the fishbowl session (photo by Petr Kosina)

the fishbowl session (photo by Petr Kosina)

This is a post following up on the Knowledge Management, Education and Learning Workshop held in Maputo 4 and 5 December 2008. (You can read more about this workshop by selecting the tag KELMaputo.)

A few weeks after our workshop in Maputo I have found some time and mental diskspace to finish loose threads. The following is a short summary of the notes of the session we used to hear back from the three groups, also known as ‘the Fishbowl session‘.

Notes of the Fishbowl session Maputo workshop, 5 December

In the group on learning with communities the ‘model’ for the new -or not really that new?- reality for agricultural knowledge or information was discussed. The networked model is becoming more eminent in an increasingly connected world, like in Steve Songs presentation. What is the role of research in the new networked reality? How does it link to the changes within CGIAR?

Several implications were touched. Not seeing CG as central, but the whole as a network of equals, is one of the ‘new’ perspectives. How to keep track of interventions and of their success?

The following emerged from the discussions as good things to be doing:

  • Allowing the use of process indicators instead of only focussing on result or product indicators. The idea is: if the process is right, there is probably somewhere, sometime, a result. Much easier to ‘measure’ the quality of the process than insisting on always measuring the result. (Plus you avoid the problem of attribution. (The question: is the result measured thanks to the process).
  • Instead of zooming in to the problems, use asset based thinking. Collecting success stories within and around CGIAR is important; there are many and they set good examples.
  • Partnerships are considered crucial. What are ways to build equal partnerships?

Universities in Africa, as discussed by a group on formal education, are very diverse, in all possible aspects. They need support to enter the 21century, how can we support them? They, too, are part of the networked model: how can they deal with it?

Except for the changes to adapt to shifting times, curricular changes (or renewal of curricula) are needed. What opportunities do the new connections, the social web,  offer here? Can we think of e-curricula? Also: how do we increase the capacity on Knowledge Management itself, is that by doing it or additionally by offering KM curriculum?

And finally for the group focussing on Knowledge Management. Within CGIAR, How to really embed KM?
Parallels between institutes, departments and key programs were explored.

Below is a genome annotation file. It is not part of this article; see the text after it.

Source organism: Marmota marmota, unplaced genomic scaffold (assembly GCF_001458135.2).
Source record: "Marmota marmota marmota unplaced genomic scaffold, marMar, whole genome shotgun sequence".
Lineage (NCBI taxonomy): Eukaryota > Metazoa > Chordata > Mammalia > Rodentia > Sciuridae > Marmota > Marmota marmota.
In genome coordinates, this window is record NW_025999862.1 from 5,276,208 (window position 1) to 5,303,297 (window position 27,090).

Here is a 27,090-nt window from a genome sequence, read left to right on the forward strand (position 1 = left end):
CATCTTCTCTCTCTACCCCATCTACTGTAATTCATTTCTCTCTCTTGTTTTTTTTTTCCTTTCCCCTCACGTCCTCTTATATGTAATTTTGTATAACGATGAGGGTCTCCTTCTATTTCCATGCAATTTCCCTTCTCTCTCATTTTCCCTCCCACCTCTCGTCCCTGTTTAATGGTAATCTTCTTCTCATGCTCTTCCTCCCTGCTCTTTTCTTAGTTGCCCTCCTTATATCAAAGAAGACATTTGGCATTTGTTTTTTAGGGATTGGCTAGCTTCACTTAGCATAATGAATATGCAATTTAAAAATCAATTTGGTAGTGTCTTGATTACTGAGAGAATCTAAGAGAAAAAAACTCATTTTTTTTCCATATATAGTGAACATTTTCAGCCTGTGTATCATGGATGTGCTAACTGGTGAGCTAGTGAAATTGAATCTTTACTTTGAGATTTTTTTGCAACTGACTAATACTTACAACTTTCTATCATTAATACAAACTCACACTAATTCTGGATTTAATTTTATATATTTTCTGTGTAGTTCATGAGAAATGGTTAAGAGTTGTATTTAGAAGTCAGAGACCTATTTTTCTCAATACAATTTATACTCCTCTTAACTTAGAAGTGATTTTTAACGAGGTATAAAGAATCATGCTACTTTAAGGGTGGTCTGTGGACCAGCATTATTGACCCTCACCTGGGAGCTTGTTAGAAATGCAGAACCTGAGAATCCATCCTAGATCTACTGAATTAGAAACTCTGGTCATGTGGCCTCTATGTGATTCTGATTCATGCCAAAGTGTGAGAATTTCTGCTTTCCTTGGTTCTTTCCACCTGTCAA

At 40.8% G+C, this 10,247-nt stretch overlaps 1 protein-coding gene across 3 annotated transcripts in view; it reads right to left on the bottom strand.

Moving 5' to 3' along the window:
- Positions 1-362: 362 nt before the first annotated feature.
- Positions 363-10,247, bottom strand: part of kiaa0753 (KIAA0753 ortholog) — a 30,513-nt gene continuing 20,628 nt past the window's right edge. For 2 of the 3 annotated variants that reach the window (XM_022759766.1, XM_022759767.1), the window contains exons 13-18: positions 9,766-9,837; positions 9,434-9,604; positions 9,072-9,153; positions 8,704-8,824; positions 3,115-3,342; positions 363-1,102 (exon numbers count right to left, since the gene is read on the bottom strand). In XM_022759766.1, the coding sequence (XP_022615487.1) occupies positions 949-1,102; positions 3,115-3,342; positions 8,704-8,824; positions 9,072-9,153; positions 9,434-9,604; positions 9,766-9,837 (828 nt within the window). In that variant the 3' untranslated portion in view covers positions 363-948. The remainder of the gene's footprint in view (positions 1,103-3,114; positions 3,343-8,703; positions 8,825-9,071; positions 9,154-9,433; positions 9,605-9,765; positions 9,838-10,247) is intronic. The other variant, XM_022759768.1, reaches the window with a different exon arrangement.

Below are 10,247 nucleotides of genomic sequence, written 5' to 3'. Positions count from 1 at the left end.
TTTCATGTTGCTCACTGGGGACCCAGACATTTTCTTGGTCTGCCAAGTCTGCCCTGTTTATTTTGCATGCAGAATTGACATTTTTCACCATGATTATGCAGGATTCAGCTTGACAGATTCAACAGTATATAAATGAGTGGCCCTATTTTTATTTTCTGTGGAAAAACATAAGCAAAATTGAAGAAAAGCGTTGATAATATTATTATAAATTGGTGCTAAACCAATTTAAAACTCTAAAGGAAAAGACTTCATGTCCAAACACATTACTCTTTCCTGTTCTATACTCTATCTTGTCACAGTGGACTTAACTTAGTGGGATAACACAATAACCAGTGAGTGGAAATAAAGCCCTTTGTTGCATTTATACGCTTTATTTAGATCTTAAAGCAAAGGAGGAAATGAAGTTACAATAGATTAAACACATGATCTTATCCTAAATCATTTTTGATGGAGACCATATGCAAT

A broad range of topics was touched in these discussions, networking occurred and several personal commitments were made.

Personal reflection
I think the workshop showed how it all hangs together: the networked model for Agricultural Knowledge, in which farmer communities, the value chains, Research, formal education and joint learning all have their place. The workshop clearly showed how this picture is changing; becoming more “networked” with the increasing connections and digital tracks we are all leaving.

Ajit Maru, co-initiator of the workshop, explains what to him is the core of the change in a comment on this blog:

Ajit Maru Says:
December 17, 2008 at 11:31 am

The core issue in Steve’s presentation was about “conversation” in a community.

To me, it is not only conversation that is important but “continuous conversation” within a community that is even more important. We can have a conversation in a community but when it is continued over time instead of it being one-off it enables blossoming of different perspectives on an issue that leads to a far more deeper understanding of the issue. (his comment is much longer, read on here..)

This, together with the changes upcoming in CGIAR, gave us a context in which there was LOTS to jointly explore: how to be effective, how to link, how to deal with partners inside and outside CGIAR, how to keep track, how to share our successes and failures? Who to liaise with, what are possible alliances? And, maybe most of all: Where am I in the new picture, where are you? What do the changes, both wider societal and within CGIAR, mean to me? How is my institute, my department, my group of colleagues reacting to the changes? and how is yours?

The maps are changing. Explorations on a continuously changing map are not easy. Some of us may feel we achieved little, as there is little concrete result. But still it feels like we worked hard: at getting to grips with new challenges ahead, brainstorming on what to do about them, networking for possible alliances. I for me have decided to do as suggested, and to focus on process and not immediately on result…. maybe it is early to set our marks. To me, the workshop seemed like a beginning: where to put our marks next? What are some common principles for the future? How and with whom can we join our forces for the future? I trust this blog will be one of the meeting places where we can follow the ongoings of this process. What will the 2009 episodes bring?